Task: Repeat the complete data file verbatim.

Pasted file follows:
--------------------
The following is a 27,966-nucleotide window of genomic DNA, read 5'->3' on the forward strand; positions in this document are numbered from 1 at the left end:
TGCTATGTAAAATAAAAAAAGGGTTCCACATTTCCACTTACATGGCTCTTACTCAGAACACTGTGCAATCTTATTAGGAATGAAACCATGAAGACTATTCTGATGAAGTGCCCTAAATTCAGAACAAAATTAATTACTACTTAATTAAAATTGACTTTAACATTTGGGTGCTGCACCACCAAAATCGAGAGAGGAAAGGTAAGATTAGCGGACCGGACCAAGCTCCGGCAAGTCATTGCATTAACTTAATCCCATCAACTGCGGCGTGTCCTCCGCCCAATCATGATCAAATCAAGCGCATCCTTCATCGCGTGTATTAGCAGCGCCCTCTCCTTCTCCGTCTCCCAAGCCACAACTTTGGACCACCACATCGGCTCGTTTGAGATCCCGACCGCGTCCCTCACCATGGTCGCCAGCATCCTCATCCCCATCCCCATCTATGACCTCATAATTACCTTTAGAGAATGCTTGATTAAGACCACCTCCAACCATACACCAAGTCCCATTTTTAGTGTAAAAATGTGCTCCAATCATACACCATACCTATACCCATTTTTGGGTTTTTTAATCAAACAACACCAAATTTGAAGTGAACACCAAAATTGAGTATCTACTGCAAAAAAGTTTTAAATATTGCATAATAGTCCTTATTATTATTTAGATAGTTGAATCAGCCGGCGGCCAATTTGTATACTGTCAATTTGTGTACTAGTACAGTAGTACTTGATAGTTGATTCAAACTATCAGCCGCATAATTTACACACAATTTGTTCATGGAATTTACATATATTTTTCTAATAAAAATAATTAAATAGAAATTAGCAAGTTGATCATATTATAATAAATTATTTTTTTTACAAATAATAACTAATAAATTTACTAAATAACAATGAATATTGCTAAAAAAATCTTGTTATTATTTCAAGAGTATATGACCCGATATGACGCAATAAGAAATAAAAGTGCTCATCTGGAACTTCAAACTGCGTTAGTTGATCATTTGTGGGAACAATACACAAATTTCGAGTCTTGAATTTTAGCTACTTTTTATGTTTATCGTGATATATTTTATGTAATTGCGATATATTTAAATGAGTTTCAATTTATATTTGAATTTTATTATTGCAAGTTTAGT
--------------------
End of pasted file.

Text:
The following is a 27,966-nucleotide window of genomic DNA, read 5'->3' on the forward strand; positions in this document are numbered from 1 at the left end:
TGCTATGTAAAATAAAAAAAGGGTTCCACATTTCCACTTACATGGCTCTTACTCAGAACACTGTGCAATCTTATTAGGAATGAAACCATGAAGACTATTCTGATGAAGTGCCCTAAATTCAGAACAAAATTAATTACTACTTAATTAAAATTGACTTTAACATTTGGGTGCTGCACCACCAAAATCGAGAGAGGAAAGGTAAGATTAGCGGACCGGACCAAGCTCCGGCAAGTCATTGCATTAACTTAATCCCATCAACTGCGGCGTGTCCTCCGCCCAATCATGATCAAATCAAGCGCATCCTTCATCGCGTGTATTAGCAGCGCCCTCTCCTTCTCCGTCTCCCAAGCCACAACTTTGGACCACCACATCGGCTCGTTTGAGATCCCGACCGCGTCCCTCACCATGGTCGCCAGCATCCTCATCCCCATCCCCATCTATGACCTCATAATTACCTTTAGAGAATGCTTGATTAAGACCACCTCCAACCATACACCAAGTCCCATTTTTAGTGTAAAAATGTGCTCCAATCATACACCATACCTATACCCATTTTTGGGTTTTTTAATCAAACAACACCAAATTTGAAGTGAACACCAAAATTGAGTATCTACTGCAAAAAAGTTTTAAATATTGCATAATAGTCCTTATTATTATTTAGATAGTTGAATCAGCCGGCGGCCAATTTGTATACTGTCAATTTGTGTACTAGTACAGTAGTACTTGATAGTTGATTCAAACTATCAGCCGCATAATTTACACACAATTTGTTCATGGAATTTACATATATTTTTCTAATAAAAATAATTAAATAGAAATTAGCAAGTTGATCATATTATAATAAATTATTTTTTTTACAAATAATAACTAATAAATTTACTAAATAACAATGAATATTGCTAAAAAAATCTTGTTATTATTTCAAGAGTATATGACCCGATATGACGCAATAAGAAATAAAAGTGCTCATCTGGAACTTCAAACTGCGTTAGTTGATCATTTGTGGGAACAATACACAAATTTCGAGTCTTGAATTTTAGCTACTTTTTATGTTTATCGTGATATATTTTATGTAATTGCGATATATTTAAATGAGTTTCAATTTATATTTGAATTTTATTATTGCAAGTTTAGT